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An Experience with Titanium Proximal Femoral
Nail in Comminuted Proximal Femoral Fractures
*Syed Arsalan Haider Bukhari
Head of Department & Associate Professor of orthopedics, Combined Military Hospital Rawalpindi, Pakistan
Submission: September 10, 2017; Published: September 12, 2017
*Corresponding author: Syed Arsalan Haider Bukhari, Head of Department & Associate Professor of orthopedics, Combined Military Hospital Rawalpindi, Tamgha -I- Imtiaz, Pakistan, Email: email@example.com
How to cite this article: Syed A H B. An Experience with Titanium Proximal Femoral Nail in Comminuted Proximal Femoral Fractures. Ortho & Rheum Open Access 2017;8(4): 555742. DOI: 10.19080/OROAJ.2017.08.555742
Fractures in the proximal femoral area are usually difficult to treat as they consist of hard cortical bone with an inherent slower healing rate than the metaphyseal area, and mechanically the deforming forces are high. Moreover, these fractures are usually the result of a high energy trauma and so the integrity of peri fracture soft tissue is seriously affected also. In the elderly osteoporosis makes such fractures more prone to fixation failure, mal-union and nonunion. Over the period of time various implants have been used to fix these fractures with variable results. However since the advent of minimally invasive surgery and implants like proximal femoral nails, gamma nails, reconstruction nails etc the shift seems to be towards these procedures rather open reduction and internal fixations.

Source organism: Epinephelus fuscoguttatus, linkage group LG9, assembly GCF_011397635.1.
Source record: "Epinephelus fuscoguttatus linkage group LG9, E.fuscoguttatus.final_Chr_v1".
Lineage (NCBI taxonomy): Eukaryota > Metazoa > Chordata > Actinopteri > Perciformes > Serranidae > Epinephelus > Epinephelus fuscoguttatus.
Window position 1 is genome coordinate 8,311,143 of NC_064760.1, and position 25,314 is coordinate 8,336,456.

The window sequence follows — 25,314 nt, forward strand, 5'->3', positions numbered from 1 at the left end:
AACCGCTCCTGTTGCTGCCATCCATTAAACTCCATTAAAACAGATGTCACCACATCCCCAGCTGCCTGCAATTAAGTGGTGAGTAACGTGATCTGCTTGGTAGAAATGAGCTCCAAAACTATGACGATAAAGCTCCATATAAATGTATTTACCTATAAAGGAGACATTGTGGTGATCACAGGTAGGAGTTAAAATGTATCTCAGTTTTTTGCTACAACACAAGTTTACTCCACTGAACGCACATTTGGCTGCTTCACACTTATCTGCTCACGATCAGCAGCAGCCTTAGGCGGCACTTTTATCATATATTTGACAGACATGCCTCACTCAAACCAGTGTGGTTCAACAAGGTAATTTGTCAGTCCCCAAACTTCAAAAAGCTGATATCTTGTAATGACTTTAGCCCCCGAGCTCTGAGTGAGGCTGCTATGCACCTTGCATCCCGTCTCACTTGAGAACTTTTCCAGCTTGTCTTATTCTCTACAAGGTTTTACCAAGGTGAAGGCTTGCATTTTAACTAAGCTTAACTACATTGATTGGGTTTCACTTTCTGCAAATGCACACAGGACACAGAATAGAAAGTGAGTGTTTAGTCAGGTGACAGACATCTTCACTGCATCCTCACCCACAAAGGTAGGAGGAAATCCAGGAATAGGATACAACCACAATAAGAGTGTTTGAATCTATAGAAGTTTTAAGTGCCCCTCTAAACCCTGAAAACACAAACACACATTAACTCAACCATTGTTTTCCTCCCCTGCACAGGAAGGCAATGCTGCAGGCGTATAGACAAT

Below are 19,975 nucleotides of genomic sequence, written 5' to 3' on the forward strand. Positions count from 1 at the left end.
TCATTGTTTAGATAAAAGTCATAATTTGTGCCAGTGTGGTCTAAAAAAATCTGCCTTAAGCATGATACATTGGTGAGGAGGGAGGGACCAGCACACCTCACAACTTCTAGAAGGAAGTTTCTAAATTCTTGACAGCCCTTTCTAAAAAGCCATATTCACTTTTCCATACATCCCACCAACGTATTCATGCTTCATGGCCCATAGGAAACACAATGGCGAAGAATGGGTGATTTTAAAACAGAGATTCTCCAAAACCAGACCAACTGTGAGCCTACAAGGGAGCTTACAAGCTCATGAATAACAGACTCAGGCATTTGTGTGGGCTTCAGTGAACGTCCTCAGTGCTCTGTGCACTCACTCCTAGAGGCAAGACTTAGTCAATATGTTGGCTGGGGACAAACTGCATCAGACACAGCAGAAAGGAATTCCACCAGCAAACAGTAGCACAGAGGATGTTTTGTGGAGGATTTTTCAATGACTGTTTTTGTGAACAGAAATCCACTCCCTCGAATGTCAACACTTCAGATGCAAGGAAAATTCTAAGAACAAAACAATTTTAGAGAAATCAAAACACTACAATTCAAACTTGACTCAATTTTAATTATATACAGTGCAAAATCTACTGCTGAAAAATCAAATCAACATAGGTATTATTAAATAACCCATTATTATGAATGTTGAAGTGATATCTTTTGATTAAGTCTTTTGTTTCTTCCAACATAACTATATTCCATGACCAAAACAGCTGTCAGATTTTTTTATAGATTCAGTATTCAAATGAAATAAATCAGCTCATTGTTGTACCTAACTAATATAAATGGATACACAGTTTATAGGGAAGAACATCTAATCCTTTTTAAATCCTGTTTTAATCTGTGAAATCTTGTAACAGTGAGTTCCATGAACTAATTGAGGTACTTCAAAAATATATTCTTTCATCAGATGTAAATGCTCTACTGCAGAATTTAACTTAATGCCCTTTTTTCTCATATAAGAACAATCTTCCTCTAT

On similar lines image assisted closed indirect reduction on a fracture traction table followed by fixation with proximal femoral nail (PFN) was done in our study to see the results of this mode of fixation. In twenty-eight patients (21 males: 7 females) and age range of 21-70 years,
PF titanium nailing was carried out from Oct 2015 to July 2016 at CMH Rawalpindi. All patients were followed up clinic-radio logically for one year. The outcomes of this technique were retrospectively evaluated using the Harris hip score and variables like infection, nonunion, malunion and implant failure. Based on the results of our study we found proximal femoral nail a very useful device in high-energy comminuted proximal femoral fractures in providing a bio-mechanically stable fixation.